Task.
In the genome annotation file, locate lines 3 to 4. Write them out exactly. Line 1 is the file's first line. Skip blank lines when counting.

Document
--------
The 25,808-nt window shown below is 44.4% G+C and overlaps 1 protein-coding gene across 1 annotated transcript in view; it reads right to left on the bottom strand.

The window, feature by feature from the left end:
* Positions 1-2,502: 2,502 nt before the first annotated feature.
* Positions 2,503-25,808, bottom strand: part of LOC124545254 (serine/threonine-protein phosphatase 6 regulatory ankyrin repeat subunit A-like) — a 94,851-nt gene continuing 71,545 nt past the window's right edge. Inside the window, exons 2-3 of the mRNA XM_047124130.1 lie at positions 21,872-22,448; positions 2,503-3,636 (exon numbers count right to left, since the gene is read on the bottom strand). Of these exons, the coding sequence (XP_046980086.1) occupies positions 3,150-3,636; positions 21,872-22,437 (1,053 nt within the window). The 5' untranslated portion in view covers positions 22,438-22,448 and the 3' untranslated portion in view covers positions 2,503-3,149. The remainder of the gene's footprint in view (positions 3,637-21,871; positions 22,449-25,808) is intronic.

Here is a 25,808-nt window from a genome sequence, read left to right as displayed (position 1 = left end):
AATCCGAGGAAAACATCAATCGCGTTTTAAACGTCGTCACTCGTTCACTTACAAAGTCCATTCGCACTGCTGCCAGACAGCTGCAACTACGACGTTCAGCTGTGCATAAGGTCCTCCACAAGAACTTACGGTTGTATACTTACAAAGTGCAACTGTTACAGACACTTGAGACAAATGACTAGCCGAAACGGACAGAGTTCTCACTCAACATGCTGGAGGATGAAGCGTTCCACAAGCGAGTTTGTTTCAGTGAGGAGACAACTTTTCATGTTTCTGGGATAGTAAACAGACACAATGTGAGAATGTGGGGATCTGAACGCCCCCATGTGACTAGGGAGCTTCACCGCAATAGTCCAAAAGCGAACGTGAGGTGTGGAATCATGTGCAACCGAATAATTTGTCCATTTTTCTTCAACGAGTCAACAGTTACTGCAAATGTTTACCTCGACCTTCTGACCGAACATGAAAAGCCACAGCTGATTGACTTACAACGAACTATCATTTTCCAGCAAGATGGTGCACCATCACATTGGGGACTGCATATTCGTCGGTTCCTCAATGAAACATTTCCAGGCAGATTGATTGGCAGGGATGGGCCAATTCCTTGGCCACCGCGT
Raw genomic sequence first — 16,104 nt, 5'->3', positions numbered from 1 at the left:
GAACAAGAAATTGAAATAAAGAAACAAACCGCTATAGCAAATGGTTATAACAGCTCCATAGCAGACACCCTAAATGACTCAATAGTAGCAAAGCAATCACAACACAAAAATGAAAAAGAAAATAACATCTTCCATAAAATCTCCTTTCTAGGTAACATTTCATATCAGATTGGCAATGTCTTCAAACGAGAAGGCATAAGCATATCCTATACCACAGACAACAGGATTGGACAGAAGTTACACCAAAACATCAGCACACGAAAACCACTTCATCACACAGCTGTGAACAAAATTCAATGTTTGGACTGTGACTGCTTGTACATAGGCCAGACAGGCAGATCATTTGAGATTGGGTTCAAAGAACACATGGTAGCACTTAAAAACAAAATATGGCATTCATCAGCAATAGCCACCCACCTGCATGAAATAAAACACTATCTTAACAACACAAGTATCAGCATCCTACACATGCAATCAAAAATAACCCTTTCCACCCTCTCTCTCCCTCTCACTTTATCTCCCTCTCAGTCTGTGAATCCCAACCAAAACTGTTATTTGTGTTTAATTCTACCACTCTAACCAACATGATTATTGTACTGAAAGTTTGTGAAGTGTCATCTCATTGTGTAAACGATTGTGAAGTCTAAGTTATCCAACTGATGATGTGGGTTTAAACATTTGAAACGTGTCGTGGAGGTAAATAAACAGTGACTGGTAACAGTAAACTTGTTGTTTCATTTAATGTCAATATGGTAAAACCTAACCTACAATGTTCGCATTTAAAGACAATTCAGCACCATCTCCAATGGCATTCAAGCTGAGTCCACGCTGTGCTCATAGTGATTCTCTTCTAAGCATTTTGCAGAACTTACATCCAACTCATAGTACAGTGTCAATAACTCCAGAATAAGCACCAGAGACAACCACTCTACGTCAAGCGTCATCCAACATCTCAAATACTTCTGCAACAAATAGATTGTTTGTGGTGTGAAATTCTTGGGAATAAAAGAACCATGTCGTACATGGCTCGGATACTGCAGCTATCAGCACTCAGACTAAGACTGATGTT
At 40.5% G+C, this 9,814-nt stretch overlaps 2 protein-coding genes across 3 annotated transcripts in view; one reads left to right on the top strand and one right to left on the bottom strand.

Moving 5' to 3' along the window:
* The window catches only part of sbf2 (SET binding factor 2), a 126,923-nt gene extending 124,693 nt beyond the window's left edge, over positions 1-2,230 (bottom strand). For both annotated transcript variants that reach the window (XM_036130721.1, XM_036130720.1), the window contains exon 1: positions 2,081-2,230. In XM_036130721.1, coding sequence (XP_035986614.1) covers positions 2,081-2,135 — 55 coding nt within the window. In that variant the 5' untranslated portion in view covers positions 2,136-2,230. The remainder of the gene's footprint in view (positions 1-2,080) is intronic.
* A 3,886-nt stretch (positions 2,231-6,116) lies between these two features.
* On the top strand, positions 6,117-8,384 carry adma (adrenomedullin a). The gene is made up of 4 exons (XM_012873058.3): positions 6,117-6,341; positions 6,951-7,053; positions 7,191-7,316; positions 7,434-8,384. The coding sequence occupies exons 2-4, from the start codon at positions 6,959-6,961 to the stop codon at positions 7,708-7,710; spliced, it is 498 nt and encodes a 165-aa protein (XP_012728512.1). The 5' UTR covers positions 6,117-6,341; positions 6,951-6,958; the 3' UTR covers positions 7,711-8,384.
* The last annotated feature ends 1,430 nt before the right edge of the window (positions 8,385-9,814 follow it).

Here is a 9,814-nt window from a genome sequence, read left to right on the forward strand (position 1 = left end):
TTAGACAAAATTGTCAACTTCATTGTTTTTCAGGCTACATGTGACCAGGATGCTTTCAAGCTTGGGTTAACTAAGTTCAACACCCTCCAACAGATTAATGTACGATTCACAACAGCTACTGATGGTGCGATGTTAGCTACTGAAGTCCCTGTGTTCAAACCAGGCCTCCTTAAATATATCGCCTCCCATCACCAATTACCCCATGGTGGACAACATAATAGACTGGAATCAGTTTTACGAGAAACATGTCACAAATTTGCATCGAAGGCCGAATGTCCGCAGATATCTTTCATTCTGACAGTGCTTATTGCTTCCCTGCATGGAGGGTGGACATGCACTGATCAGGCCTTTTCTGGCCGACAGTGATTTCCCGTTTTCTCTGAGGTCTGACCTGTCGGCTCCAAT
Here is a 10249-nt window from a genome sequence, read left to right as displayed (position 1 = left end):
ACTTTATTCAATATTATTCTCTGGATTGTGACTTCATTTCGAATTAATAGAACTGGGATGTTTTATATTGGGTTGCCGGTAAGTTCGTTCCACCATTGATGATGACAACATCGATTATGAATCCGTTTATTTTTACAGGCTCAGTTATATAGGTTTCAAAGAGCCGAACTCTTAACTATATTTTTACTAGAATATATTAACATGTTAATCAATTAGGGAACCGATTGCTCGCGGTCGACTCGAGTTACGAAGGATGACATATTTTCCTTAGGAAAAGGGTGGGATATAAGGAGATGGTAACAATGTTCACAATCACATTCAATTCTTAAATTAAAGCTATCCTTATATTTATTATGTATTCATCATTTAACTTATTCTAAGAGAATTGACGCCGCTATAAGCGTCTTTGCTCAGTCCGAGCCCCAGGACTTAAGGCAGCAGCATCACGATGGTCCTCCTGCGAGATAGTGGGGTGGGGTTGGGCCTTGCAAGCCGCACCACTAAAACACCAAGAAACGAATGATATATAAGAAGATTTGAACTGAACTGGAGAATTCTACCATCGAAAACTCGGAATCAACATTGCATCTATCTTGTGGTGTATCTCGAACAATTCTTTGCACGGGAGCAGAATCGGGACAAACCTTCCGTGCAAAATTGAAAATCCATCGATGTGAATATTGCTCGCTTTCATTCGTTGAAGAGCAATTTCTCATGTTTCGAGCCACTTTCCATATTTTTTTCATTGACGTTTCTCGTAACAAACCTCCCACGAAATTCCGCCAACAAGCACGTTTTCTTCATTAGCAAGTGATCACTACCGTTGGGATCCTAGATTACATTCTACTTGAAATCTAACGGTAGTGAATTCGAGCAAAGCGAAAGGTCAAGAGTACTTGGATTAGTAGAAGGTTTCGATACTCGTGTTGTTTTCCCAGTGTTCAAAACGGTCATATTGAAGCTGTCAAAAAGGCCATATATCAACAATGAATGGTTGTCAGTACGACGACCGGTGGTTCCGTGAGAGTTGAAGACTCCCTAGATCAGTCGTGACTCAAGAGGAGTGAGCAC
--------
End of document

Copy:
* Positions 1-2,502: 2,502 nt before the first annotated feature.
* Positions 2,503-25,808, bottom strand: part of LOC124545254 (serine/threonine-protein phosphatase 6 regulatory ankyrin repeat subunit A-like) — a 94,851-nt gene continuing 71,545 nt past the window's right edge. Inside the window, exons 2-3 of the mRNA XM_047124130.1 lie at positions 21,872-22,448; positions 2,503-3,636 (exon numbers count right to left, since the gene is read on the bottom strand). Of these exons, the coding sequence (XP_046980086.1) occupies positions 3,150-3,636; positions 21,872-22,437 (1,053 nt within the window). The 5' untranslated portion in view covers positions 22,438-22,448 and the 3' untranslated portion in view covers positions 2,503-3,149. The remainder of the gene's footprint in view (positions 3,637-21,871; positions 22,449-25,808) is intronic.